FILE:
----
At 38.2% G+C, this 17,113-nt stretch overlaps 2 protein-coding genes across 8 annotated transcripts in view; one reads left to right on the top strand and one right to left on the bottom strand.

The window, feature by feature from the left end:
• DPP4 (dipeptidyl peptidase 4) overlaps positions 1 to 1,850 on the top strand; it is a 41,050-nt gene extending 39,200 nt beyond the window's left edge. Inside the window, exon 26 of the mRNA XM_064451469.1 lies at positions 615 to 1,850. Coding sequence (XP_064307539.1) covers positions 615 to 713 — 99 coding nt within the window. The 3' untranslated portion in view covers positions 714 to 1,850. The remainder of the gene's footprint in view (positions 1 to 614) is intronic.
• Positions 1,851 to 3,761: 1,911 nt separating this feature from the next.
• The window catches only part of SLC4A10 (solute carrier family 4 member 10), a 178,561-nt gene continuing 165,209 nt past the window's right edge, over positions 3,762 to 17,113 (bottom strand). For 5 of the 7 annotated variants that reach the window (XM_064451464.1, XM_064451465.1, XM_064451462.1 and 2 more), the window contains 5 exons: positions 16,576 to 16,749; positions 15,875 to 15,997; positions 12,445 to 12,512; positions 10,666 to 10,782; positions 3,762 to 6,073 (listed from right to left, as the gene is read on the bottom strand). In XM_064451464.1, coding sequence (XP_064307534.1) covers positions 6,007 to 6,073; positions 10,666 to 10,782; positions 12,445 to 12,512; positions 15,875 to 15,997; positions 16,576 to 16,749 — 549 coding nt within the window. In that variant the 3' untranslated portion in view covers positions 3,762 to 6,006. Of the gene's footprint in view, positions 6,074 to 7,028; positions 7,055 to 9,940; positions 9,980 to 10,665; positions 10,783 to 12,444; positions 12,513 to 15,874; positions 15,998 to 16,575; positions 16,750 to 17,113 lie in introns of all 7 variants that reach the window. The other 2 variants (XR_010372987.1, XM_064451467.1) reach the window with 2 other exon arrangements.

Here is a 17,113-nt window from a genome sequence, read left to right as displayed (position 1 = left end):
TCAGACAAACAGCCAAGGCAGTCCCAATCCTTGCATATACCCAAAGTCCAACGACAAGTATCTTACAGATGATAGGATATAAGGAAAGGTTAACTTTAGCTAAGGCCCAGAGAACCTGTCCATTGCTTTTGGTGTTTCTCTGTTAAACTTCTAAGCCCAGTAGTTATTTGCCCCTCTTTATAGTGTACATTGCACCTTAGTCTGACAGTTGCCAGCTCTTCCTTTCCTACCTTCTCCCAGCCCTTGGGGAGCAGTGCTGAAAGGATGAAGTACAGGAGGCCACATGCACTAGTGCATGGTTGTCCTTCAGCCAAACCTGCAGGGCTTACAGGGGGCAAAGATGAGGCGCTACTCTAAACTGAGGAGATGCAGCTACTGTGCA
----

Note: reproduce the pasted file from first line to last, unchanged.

At 38.2% G+C, this 17,113-nt stretch overlaps 2 protein-coding genes across 8 annotated transcripts in view; one reads left to right on the top strand and one right to left on the bottom strand.

The window, feature by feature from the left end:
• DPP4 (dipeptidyl peptidase 4) overlaps positions 1 to 1,850 on the top strand; it is a 41,050-nt gene extending 39,200 nt beyond the window's left edge. Inside the window, exon 26 of the mRNA XM_064451469.1 lies at positions 615 to 1,850. Coding sequence (XP_064307539.1) covers positions 615 to 713 — 99 coding nt within the window. The 3' untranslated portion in view covers positions 714 to 1,850. The remainder of the gene's footprint in view (positions 1 to 614) is intronic.
• Positions 1,851 to 3,761: 1,911 nt separating this feature from the next.
• The window catches only part of SLC4A10 (solute carrier family 4 member 10), a 178,561-nt gene continuing 165,209 nt past the window's right edge, over positions 3,762 to 17,113 (bottom strand). For 5 of the 7 annotated variants that reach the window (XM_064451464.1, XM_064451465.1, XM_064451462.1 and 2 more), the window contains 5 exons: positions 16,576 to 16,749; positions 15,875 to 15,997; positions 12,445 to 12,512; positions 10,666 to 10,782; positions 3,762 to 6,073 (listed from right to left, as the gene is read on the bottom strand). In XM_064451464.1, coding sequence (XP_064307534.1) covers positions 6,007 to 6,073; positions 10,666 to 10,782; positions 12,445 to 12,512; positions 15,875 to 15,997; positions 16,576 to 16,749 — 549 coding nt within the window. In that variant the 3' untranslated portion in view covers positions 3,762 to 6,006. Of the gene's footprint in view, positions 6,074 to 7,028; positions 7,055 to 9,940; positions 9,980 to 10,665; positions 10,783 to 12,444; positions 12,513 to 15,874; positions 15,998 to 16,575; positions 16,750 to 17,113 lie in introns of all 7 variants that reach the window. The other 2 variants (XR_010372987.1, XM_064451467.1) reach the window with 2 other exon arrangements.

Here is a 17,113-nt window from a genome sequence, read left to right as displayed (position 1 = left end):
TCAGACAAACAGCCAAGGCAGTCCCAATCCTTGCATATACCCAAAGTCCAACGACAAGTATCTTACAGATGATAGGATATAAGGAAAGGTTAACTTTAGCTAAGGCCCAGAGAACCTGTCCATTGCTTTTGGTGTTTCTCTGTTAAACTTCTAAGCCCAGTAGTTATTTGCCCCTCTTTATAGTGTACATTGCACCTTAGTCTGACAGTTGCCAGCTCTTCCTTTCCTACCTTCTCCCAGCCCTTGGGGAGCAGTGCTGAAAGGATGAAGTACAGGAGGCCACATGCACTAGTGCATGGTTGTCCTTCAGCCAAACCTGCAGGGCTTACAGGGGGCAAAGATGAGGCGCTACTCTAAACTGAGGAGATGCAGCTACTGTGCA